Running is a supportive crutch to lean on, a metaphor for determination.

Almost every day, she takes her walker and makes her way around the Shannex facility.
It was one lap at first and slowly, over time, the distances increased, a process many runners can identify with – gradual buildup in search of a longer goal.

Now, she aims for 22 laps, each measuring a half a step over 90 metres. The laps combine for two kilometres and on a good day, she can conquer the goal in three or four sessions.

She keeps a journal in a small well-used black book, as many runners did in the days before Garmins and other GPS devices. In her notes, she rates her performance, the good and not so good, the progress and the challenges.

The lessons learned apply now as much as they did when she was attempting to qualify for the Boston Marathon.

Instead of evaluating kilometer splits, she measures the circuit of her new home, continuing the hardest fight of her life. Almost a decade ago, she was unable to walk, talk, move much at all. She faced long odds.

She be on hand on race day to display that long odds can be overcome.

Never Never Never Give Up!

2016 The Running Whys – Jeremy Brown

by Kevin Barrett
Jeremy Brown of Fredericton will compete in the Port City Challenge, tackling the 5k runs on Friday August 12 and Saturday, August 13 and the 10 k race Sunday, August 14 during Marathon By The Sea.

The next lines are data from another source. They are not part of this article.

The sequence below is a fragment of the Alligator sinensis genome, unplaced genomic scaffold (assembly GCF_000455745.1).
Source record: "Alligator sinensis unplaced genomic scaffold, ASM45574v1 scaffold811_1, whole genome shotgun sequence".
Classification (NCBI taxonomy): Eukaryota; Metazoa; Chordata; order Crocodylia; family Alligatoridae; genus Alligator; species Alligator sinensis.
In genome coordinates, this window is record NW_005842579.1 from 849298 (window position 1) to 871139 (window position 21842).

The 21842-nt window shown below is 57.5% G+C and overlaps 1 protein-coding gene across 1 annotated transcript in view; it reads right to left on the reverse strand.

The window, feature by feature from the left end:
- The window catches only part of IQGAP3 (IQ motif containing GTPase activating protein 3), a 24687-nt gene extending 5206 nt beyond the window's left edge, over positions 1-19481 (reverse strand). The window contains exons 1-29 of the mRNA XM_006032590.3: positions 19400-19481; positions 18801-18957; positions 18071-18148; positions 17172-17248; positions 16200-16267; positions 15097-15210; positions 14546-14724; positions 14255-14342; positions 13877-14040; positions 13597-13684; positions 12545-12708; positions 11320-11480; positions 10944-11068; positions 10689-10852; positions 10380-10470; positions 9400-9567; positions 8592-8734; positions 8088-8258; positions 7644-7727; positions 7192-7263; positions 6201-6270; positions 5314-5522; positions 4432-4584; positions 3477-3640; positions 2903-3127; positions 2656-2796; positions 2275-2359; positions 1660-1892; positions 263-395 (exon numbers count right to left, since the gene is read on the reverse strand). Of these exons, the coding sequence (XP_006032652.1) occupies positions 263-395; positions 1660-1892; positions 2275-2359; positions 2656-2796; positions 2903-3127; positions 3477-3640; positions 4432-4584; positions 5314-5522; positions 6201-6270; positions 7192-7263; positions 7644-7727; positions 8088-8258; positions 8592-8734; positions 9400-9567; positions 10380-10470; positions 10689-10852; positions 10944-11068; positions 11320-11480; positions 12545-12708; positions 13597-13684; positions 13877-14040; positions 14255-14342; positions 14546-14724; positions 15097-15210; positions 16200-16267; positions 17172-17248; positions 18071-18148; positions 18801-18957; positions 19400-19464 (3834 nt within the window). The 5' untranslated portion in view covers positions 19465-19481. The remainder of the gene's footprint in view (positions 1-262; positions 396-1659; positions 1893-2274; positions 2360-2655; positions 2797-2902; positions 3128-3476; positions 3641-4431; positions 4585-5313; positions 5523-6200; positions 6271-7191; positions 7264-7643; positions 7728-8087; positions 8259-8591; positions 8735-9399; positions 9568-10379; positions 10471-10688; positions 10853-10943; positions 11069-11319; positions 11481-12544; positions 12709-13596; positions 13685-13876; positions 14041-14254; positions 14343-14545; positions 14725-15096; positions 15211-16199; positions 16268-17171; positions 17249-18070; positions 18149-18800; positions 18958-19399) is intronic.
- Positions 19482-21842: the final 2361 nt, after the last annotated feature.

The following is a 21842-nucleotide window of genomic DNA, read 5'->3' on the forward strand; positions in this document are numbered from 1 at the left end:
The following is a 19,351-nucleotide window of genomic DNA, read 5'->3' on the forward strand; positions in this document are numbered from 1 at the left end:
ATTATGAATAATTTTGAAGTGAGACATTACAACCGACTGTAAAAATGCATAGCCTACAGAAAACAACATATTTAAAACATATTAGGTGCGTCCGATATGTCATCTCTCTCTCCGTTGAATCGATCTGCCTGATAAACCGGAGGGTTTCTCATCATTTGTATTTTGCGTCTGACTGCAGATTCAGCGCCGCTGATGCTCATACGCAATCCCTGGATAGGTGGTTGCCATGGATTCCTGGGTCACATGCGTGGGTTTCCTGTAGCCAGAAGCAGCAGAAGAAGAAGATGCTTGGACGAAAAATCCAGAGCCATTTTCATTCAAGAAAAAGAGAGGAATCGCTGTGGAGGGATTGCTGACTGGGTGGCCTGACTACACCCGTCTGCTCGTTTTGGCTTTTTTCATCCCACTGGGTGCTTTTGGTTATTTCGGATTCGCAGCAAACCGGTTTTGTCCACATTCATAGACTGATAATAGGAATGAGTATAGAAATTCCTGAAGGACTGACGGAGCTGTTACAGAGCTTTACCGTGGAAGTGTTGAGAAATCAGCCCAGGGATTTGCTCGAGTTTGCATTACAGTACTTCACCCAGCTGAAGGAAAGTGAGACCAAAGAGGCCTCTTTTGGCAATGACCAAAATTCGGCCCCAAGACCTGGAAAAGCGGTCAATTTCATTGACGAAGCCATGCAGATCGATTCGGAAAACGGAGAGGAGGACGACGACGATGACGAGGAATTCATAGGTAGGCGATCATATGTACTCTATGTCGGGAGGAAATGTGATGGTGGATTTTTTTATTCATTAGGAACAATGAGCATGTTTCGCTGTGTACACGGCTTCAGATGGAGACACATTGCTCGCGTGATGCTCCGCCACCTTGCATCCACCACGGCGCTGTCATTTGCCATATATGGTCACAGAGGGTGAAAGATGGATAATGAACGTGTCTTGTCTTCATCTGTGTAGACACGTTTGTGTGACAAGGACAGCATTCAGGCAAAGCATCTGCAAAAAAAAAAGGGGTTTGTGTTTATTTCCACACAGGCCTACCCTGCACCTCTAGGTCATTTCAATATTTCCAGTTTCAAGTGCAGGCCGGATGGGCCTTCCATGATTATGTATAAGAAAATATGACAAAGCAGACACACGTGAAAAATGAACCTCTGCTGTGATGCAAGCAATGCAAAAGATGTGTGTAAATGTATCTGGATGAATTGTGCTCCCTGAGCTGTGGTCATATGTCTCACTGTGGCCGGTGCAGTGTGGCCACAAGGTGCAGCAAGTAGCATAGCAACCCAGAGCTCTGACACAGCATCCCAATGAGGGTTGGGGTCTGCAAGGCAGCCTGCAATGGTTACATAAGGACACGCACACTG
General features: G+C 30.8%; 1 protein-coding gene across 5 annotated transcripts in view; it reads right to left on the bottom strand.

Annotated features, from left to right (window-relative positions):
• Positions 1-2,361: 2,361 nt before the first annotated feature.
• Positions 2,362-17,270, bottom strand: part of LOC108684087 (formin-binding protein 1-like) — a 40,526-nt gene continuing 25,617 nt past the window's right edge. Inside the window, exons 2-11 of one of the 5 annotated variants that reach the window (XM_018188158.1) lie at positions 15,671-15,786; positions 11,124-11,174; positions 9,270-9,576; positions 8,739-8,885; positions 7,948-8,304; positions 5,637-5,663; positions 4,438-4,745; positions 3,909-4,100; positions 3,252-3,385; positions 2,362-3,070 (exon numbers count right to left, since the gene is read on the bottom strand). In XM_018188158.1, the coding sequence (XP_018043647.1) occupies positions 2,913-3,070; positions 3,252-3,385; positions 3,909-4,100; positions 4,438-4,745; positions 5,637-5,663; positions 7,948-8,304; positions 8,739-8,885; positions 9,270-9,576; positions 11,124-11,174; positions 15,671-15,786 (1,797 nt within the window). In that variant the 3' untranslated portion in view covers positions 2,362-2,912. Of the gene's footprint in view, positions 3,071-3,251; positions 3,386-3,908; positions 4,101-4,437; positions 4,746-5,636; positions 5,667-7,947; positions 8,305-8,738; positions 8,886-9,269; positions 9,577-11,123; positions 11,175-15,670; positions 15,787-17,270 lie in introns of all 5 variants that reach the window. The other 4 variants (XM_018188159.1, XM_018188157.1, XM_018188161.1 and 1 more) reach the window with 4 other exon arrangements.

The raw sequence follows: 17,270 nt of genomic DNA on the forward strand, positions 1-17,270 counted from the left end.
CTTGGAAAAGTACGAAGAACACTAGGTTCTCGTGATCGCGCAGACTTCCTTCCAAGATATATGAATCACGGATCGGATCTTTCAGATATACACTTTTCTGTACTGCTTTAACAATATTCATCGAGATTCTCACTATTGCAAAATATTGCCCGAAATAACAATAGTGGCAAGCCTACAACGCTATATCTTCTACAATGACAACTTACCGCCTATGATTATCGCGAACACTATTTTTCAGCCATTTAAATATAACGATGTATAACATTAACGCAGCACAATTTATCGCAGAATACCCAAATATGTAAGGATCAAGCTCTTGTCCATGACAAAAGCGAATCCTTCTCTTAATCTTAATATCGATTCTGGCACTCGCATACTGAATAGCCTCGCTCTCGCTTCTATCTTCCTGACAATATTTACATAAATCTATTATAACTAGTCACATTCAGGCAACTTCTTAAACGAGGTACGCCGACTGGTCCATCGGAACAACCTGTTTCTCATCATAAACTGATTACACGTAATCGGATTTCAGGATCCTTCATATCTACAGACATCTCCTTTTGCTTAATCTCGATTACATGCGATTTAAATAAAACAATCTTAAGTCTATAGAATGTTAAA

He will turn 30 next month and as a youngster, was a soccer player, which helped him get introduced to running in the first place.
However, when he was in Grade 7, he quit soccer because of plantar fasciitis and it led to some weight gain which again led to his decision to run. Of note, he met his wife while he worked at Zellers, when he was working there for about 10 years. They got married on Oct. 12, 2014 and the couple has two cats – Gizmo and Ringo.
These days, Jeremy is a supply teacher, working mainly in high schools in Fredericton. In fact, he is heading into his 7th year of supply teaching, seeking a permanent full-time contract for the coming school year.
He’s been a runner for about seven years and says it turned his life around. So we asked him some questions about his journey for the Running Whys.

When did you start to run?
I started running in the summer of 2009.
Why did you start to run?
I suffered through depression and I decided I needed to make a change in my life. After being overweight since middle school, I decided the biggest change I could make, and one that I thought would make me happier, was to lose weight. I never enjoyed gyms or weight lifting, so I decided to start running. Although I struggled with running for the first few months, I eventually got to the point where I needed to run 3-4 days a week or I felt off. I loved running and I couldn’t imagine not doing it anymore. I was able to lose 70 pounds running and I completely turned my life around (and met the love of my life during that time).